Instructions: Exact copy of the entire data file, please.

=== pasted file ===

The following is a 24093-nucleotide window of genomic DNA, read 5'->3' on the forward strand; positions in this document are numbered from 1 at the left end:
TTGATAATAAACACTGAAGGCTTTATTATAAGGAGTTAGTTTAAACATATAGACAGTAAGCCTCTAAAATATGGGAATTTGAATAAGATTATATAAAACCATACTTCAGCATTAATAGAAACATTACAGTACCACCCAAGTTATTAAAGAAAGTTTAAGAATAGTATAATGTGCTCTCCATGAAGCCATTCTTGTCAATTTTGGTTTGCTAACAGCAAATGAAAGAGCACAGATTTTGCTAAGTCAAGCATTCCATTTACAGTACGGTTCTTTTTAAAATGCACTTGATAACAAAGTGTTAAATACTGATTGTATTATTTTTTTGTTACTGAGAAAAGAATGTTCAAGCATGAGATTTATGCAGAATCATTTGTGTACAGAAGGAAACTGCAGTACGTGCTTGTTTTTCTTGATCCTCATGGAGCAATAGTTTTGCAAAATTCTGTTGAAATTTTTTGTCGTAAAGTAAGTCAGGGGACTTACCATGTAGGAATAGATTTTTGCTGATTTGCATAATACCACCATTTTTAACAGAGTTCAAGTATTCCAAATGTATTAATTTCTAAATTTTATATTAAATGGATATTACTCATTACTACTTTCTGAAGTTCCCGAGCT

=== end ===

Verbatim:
The following is a 24093-nucleotide window of genomic DNA, read 5'->3' on the forward strand; positions in this document are numbered from 1 at the left end:
TTGATAATAAACACTGAAGGCTTTATTATAAGGAGTTAGTTTAAACATATAGACAGTAAGCCTCTAAAATATGGGAATTTGAATAAGATTATATAAAACCATACTTCAGCATTAATAGAAACATTACAGTACCACCCAAGTTATTAAAGAAAGTTTAAGAATAGTATAATGTGCTCTCCATGAAGCCATTCTTGTCAATTTTGGTTTGCTAACAGCAAATGAAAGAGCACAGATTTTGCTAAGTCAAGCATTCCATTTACAGTACGGTTCTTTTTAAAATGCACTTGATAACAAAGTGTTAAATACTGATTGTATTATTTTTTTGTTACTGAGAAAAGAATGTTCAAGCATGAGATTTATGCAGAATCATTTGTGTACAGAAGGAAACTGCAGTACGTGCTTGTTTTTCTTGATCCTCATGGAGCAATAGTTTTGCAAAATTCTGTTGAAATTTTTTGTCGTAAAGTAAGTCAGGGGACTTACCATGTAGGAATAGATTTTTGCTGATTTGCATAATACCACCATTTTTAACAGAGTTCAAGTATTCCAAATGTATTAATTTCTAAATTTTATATTAAATGGATATTACTCATTACTACTTTCTGAAGTTCCCGAGCT